We Never Walk Alone — Sacrament Meeting Talk

We Never Walk Alone

12 Jan 2014

Arlington Third Ward.

There is nothing in this world quite like a simple, clear, obvious, undeniably true statement with which no reasonable person can disagree. I have become convinced that there is absolutely nothing like it – there is no such thing. Through my life, I have come to see that there is much truth to be found in challenging what seems to be obviously true. One of the first times I remember noticing that phenomenon was the first time I read the Sermon on the Mount, where Jesus taught that we should reward those who take from us by giving more, those who strike us by giving them a chance to strike us again, and that we should actually love our enemies. It seems obviously true that we should punish those who take from us, defend ourselves from those who hit is, and hate our enemies. Left to ourselves, we do such things, in point of fact. But the Savior challenges us to return good for evil. To do something that, at first blush, seems to contradict reason.

There is a term for a situation where two things seem to be mutually exclusive, but are both true, and that is a dialectic. Where simple logic seems to dictate black and white, either/or thinking, dialectic describes shades of gray and yes/and thinking. Rather than good people on one side and bad people on the other, dialectic shows us just people, children of God, our brothers and sisters who are and do both good and bad on all sides of a question – and there are usually more than two sides to any story. Where simple logic seems to dictate that good people receive good things that make them happy, and bad people receive bad things that make them unhappy, dialectic, life and the gospel show us that people can receive bad things in their lives despite making good choices, and can receive pleasant things in their lives despite making bad choices. I believe that dialectics exist due to reality being more complex than our language and minds can totally comprehend.

In the September General Relief Society Meeting, Pres. Monson talked about times when good people have difficult times, and can feel like they’re alone. Alone-ness is a dialectic thing. On the one hand, we all have times when we want to be alone: for example, after a long day caring for very energetic and clingy children, when around people who are unpleasant, or, perhaps, when giving a talk. Our culture values the power and wisdom of the individual, acting alone, to accomplish great things.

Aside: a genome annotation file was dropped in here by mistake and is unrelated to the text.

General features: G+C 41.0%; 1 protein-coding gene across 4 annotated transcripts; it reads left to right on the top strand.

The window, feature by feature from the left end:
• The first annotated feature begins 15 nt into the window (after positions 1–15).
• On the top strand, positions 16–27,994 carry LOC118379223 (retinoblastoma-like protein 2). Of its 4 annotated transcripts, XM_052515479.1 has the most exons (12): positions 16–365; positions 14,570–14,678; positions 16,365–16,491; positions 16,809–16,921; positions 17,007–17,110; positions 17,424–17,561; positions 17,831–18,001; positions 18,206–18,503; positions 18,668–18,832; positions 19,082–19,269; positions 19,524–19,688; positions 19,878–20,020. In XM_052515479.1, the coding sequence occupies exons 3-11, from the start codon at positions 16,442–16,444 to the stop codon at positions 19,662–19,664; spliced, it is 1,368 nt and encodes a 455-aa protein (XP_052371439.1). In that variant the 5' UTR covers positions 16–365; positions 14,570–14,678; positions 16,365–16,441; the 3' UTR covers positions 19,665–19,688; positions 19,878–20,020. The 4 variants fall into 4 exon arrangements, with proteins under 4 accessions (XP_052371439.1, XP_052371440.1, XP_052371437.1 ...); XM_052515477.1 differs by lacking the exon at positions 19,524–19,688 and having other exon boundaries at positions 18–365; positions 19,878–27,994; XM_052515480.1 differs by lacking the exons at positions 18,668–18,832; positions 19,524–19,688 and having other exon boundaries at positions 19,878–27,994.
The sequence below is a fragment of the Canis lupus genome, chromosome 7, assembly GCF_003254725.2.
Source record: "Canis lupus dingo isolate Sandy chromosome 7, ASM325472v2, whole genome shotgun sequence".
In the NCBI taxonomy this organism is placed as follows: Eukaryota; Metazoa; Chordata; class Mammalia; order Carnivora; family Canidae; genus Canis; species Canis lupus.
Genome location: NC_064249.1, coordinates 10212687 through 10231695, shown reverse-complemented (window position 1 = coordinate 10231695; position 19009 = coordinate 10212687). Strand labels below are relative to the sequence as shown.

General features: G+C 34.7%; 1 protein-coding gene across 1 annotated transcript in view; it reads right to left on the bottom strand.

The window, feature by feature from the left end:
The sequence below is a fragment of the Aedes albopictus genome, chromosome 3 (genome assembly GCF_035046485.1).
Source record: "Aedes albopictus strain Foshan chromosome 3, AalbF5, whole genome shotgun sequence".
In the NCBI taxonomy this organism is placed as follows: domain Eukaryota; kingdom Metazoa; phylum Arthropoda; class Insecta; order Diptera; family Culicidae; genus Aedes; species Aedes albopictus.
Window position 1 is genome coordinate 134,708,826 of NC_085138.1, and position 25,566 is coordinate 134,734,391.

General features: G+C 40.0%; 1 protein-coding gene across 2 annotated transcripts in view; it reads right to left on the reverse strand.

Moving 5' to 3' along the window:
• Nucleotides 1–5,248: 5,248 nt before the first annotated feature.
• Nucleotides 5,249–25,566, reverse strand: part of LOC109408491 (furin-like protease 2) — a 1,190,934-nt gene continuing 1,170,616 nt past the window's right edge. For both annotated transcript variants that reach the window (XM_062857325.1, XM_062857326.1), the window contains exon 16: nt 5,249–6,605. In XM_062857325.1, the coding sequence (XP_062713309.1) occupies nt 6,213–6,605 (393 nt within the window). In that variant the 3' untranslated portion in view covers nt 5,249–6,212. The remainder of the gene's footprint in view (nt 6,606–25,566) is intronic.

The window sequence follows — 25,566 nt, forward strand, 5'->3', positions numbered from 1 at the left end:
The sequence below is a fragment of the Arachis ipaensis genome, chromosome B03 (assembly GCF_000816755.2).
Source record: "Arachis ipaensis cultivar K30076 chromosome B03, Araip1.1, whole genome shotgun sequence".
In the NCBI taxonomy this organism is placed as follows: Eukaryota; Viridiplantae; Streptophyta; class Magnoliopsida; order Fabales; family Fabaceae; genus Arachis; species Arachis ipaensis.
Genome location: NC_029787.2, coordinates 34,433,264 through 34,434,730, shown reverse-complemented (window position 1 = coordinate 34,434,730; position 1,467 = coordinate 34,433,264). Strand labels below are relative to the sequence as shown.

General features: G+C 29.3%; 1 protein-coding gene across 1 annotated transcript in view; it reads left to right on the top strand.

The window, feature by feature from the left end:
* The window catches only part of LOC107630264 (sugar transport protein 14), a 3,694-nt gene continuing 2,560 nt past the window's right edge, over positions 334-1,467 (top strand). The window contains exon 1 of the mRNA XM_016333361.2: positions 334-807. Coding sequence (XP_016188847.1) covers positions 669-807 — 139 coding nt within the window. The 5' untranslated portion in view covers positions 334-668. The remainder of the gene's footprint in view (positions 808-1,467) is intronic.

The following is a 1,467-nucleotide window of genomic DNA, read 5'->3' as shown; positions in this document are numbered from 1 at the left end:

• the Mormon talking to a mainstream Christian who tells you that you’re going to Hell because you don’t believe in the right Jesus, and you belong to a cult,
  • the only one at a party that’s not drinking,
  • the only one not invited to the party,
  • the only one not dating because you’re not sixteen yet,
  • the only one who doesn’t have a boyfriend/girlfriend,
  • the only one not dancing
  • but, also if you’re:
    • a new member who:
      • sees everybody else wearing white shirts and ties or skirts and dresses, and you don’t have a white shirt, tie skirt or dress to wear,
      • doesn’t understand the insider language or scriptural references,
      • don’t understand what folding arms has to do with praying,
    • don’t have Pioneer ancestors,
  • how you feel inside doesn’t match the outsides of the perfect-looking people and families you sit next to at Church,
  • your home doesn’t look, sound or feel like the stories you see in the Friend, New Era or Ensign, or hear about in Conference,
  • you hear other people bearing their testimonies, and you can’t really say “I know,”
  • the Spirit doesn’t seem to speak to you,
  • no one around you seems to take Church standards as seriously as you do, and they call you a “goody-goody,”
  • a Mormon who:
    • isn’t white,
    • isn’t married,
    • is divorced,
    • has no children,
    • is politically liberal,
    • is intellectually inclined,
    • is feminist,
    • is gay.
  • Sometimes, we want to be a part of the group, and sometimes we want to be apart from the group. Sociolinguist Deborah Tannen says that, in actuality, we very often want both at the same time, and will use words, voice tone, body language and other elements of communication to navigate between those apparently contradicting goals.

    President Monson’s talk was titled “We Never Walk Alone,” and, in it, he describes things we can do when we feel alone to be reminded that God is always there with us and for us. It doesn’t always feel that way, though, does it? If you’ve ever had a time in your life when it seems like God and his love are far away, and that you’re really alone, then you’re not alone. In his talk, Pres. Monson says “There will be times when you will walk a path strewn with thorns and marked by struggle. There may be times when you feel detached—even isolated—from the Giver of every good gift. You worry that you walk alone. Fear replaces faith.” And if you think this is a sign that something is lacking in you, consider the words of Joseph Smith in D&C 121 when he says: “O God, where art thou? And where is the pavilion that covereth thy hiding place?“ Or Mark 15:34, when Jesus cried out with a loud voice: “My God, my God, why hast thou forsaken me?